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The 2018 Tour of Minnesota is in the books. It is not unreasonable to say that everyone who participated had as many unique experiences as we did shared ones. We all come to this ride from different perspectives. There is a wide mix of experience. Some have never ridden a multi-day tip before, and some haven’t ever ridden with a large group.

Many riders on the Tour of Minnesota have done this ride together for decades. My perspective about this ride comes from having done it around twenty times, but is limited to having no other multi-day group ride to which I can compare.

I figured out this year that we could use negatives to describe it thusly: The Tour of MN is not TRAM, not BAM, not RAGBRAI, etc. It also occurred to me that we could flaunt the ride as an eco-friendly vacation, in that, we (most of us) park our cars for a week and human-power our way around the state.

At the end of the ride, participants are invited to submit up to three photos from the week for a contest. I picked three from my collection, but quickly realized there were many other shots deserving attention, so I am tossing them out for you to judge.

I hope they help you imagine what my week was like…

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I am always amazed by the visual of our onslaught of bicycles showing up in unexpected locations where riders seek out any-and-every vertical surface to support our machines while we pause to eat.

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This image of Steve is one of my submissions to the contest. I doubt it’s chances in the judging, since it reveals one of the sloppy, wet realities of needing to reach destinations, regardless the weather.

The reflection on the new wet pavement was too irresistible to pass up. I pulled out my camera, despite the odds it would get splattered by the rooster tail spray shooting up off his tires.

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The covered bridge on the Lake Wobegon trail at Holdingford, MN was a real treat.

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I love the expression spontaneously captured by my reach-around snap of the riders behind me on this stretch of road.

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The Penn Cycle “ambulance” was manned by staff new to our ride this year, and they said they had a good enough time to want to return again next year.

I’m pretty sure we appreciated them even more than they did us.

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Written by johnwhays

June 24, 2018 at 10:31 am

Recovery Mode

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The week of vacation is over and it feels like I have PVED: Post-Vacation Exhaustion Disorder. I need to take a vacation from my vacation. Recovery mode involves sleeping late in my own bed, not riding my bike today, trying to get back to reasonably portioned meals, not eating ice cream treats at every turn, and perching on my easy chair to watch some World Cup games.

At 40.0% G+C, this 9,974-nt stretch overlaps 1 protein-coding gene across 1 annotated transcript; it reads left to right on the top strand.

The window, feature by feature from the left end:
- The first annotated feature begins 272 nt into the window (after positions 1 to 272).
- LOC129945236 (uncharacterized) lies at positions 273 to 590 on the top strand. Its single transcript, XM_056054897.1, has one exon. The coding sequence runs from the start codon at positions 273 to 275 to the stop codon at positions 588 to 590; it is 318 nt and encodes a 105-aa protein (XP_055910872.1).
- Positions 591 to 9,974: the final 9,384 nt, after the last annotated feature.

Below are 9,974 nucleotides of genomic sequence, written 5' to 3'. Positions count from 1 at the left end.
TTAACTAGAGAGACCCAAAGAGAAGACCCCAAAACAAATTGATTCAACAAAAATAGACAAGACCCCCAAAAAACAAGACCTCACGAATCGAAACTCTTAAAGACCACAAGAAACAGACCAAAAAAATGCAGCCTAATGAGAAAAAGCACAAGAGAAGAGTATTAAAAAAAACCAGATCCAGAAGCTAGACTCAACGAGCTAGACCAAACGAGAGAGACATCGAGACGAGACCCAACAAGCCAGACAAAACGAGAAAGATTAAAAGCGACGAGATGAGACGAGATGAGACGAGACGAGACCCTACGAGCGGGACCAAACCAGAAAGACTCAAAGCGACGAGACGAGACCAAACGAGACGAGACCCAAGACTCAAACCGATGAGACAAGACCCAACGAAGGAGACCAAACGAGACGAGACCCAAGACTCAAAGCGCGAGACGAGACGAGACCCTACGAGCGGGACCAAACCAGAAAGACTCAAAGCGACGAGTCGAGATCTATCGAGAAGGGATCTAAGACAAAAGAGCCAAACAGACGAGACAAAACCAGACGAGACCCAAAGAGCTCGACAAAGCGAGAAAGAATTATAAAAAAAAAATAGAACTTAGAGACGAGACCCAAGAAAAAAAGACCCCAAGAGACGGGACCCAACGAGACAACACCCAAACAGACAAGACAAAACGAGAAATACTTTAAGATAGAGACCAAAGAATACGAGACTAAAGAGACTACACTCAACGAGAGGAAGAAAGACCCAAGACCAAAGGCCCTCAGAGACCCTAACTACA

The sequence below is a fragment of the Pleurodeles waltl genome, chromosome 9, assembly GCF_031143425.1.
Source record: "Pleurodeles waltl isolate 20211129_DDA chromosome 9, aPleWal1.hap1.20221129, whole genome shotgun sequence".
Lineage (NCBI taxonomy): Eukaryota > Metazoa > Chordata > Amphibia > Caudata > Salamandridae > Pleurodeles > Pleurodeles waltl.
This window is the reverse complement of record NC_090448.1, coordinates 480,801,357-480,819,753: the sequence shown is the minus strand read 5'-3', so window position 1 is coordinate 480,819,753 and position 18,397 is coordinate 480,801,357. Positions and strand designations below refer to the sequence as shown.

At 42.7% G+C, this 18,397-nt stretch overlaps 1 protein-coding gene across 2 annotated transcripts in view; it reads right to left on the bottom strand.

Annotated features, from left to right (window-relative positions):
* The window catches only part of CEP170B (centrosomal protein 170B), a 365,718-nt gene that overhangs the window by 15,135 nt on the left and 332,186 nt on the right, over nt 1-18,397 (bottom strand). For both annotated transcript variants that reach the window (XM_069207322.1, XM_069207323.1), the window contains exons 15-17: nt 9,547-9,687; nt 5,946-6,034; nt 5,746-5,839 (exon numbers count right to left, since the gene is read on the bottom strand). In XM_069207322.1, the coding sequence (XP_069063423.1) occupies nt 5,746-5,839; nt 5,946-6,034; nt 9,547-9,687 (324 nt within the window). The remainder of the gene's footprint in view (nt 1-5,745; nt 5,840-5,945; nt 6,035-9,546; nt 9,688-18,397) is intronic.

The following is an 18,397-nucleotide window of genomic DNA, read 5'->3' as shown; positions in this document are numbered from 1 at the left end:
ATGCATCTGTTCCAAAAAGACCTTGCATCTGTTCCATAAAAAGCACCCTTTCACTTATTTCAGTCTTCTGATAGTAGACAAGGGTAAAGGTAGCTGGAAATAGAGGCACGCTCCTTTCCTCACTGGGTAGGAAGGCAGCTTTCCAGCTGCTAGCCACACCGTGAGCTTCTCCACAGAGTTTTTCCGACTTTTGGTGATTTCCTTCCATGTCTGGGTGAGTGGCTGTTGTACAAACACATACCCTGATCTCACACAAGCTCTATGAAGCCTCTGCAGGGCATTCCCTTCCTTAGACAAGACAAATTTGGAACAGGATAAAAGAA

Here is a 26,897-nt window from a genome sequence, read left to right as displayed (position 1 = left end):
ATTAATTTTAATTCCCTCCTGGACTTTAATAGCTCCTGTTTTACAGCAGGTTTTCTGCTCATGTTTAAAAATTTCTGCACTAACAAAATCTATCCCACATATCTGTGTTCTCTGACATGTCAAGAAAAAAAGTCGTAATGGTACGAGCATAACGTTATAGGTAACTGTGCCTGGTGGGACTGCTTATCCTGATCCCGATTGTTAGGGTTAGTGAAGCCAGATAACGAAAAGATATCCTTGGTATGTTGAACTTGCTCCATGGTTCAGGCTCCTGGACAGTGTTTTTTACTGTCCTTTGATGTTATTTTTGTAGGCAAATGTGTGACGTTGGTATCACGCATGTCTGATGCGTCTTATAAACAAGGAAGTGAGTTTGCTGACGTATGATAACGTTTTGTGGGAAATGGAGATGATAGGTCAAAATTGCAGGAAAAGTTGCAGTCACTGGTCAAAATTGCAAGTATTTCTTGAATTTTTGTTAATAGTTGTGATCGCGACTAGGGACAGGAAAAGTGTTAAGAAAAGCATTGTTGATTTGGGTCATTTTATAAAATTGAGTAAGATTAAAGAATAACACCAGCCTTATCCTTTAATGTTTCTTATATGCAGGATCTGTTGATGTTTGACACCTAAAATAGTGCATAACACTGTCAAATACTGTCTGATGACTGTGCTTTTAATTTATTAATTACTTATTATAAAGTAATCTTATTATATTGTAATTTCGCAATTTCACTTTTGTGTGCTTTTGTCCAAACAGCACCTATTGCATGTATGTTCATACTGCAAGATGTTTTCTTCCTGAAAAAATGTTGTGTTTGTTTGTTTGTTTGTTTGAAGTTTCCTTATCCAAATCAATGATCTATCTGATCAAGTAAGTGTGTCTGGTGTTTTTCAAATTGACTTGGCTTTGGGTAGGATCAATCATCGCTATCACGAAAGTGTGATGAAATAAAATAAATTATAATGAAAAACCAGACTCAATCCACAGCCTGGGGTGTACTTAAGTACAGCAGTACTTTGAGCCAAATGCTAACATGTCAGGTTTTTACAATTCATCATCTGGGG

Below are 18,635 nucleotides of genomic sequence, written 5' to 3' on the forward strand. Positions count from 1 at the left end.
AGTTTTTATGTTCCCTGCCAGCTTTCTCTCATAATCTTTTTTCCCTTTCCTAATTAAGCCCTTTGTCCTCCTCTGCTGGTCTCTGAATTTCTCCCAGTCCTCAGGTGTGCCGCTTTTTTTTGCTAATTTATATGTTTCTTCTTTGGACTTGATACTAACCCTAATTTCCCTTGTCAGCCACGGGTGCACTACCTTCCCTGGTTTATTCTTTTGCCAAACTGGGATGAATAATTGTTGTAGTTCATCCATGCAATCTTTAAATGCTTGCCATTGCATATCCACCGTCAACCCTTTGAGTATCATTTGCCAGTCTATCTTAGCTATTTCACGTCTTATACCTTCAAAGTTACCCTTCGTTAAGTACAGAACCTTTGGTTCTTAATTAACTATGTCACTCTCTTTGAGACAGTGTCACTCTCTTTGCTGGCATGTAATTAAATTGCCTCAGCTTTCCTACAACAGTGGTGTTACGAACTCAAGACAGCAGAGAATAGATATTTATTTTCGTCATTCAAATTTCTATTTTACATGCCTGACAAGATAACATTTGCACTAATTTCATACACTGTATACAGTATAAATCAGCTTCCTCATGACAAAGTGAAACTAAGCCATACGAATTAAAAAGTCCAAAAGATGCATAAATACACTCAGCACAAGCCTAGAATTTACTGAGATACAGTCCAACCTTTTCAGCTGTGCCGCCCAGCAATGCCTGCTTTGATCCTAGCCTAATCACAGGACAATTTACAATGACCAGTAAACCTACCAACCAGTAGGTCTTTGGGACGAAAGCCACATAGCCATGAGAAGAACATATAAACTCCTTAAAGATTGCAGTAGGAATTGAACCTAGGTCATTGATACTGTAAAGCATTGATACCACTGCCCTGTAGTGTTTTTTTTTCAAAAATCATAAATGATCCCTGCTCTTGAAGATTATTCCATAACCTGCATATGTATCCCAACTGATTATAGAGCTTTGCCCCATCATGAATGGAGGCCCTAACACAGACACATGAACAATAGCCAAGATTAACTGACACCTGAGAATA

The 2018 Tour of Minnesota was a mix of riding roads and trails in both good and bad weather.

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As my recovery progresses, I expect to get my camping gear dried out, do an assessment of the Wintervale chores looking for attention, and most of all today, enjoy a celebration of Elysa’s birthday. She and Cyndie are in the kitchen preparing a large variety of delicacies for a gathering of many expected guests.

I expect there will be tales of the bike week and more stories to come in the days ahead. Stay tuned…

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Written by johnwhays

June 23, 2018 at 9:29 am

Gettin’ There

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Well, in case you haven’t noticed, today is June 14th. It just so happens, the Tour of Minnesota biking and camping week starts on June 15th. Holy COW, that’s tomorrow! I suppose I better start getting ready to go.

Today is my last day at the day-job before starting this annual biking adventure. After that, it’s a quick stop for some supplies, a rush home to get some grass cut, and then it will be time to start packing.

Tent, check. Sleeping bag, check. Bike, check. Helmet, check. Bike shoes, check. As long as I pack those essentials, I will be functional. The rest is just superfluous accoutrements.

Okay, maybe I’ll bring a camera, and some clothes, a sleeping pad, sunscreen lotion, and ibuprofen. But that’s it. That’s all I need.

Oh, and a toothbrush. Spare shoes. A raincoat. A hat.

I found our old original Foxtail toy. I’m bringing the Foxtail

After dinner yesterday, in order to check off a couple of chores from my pre-departure list, I pulled out the diesel tractor and attached the loader. Cyndie and I transferred three large piles of composted manure to a remote location, to provide plenty of open space in the compost area before I go.

Whenever I was off dumping a full bucket, the chickens would show up to check out what Cyndie was doing. I could see them scamper away each time I returned. Eventually, I paid them a visit on foot to offer my regards.

They are just starting to show hints of what they will look like when they mature and start producing eggs.

As of last night, we still have all twelve birds. This kind of success is what breeds our willingness to keep trying the unencumbered free-range life for them.

After they start getting hunted again, our thoughts will change, I’m sure.

Speaking of them getting hunted… while the world was all caught up in the escapades of the downtown St. Paul raccoon that scaled a 23-story building in the wee hours of Wednesday morning, we had our very own varmint contemplating a climb up the side of our 1-story coop.

I admit, it wasn’t nearly as exciting, but it made for a cool capture on the trail cam.

You can almost read his mind, as he computes the potential reward of maybe gettin’ up there.

I wonder if I should be electrifying the hardware cloth that covers the windows. I’m hoping there is no reward whatsoever should he or she actually decide to make that climb.

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Written by johnwhays

June 14, 2018 at 6:00 am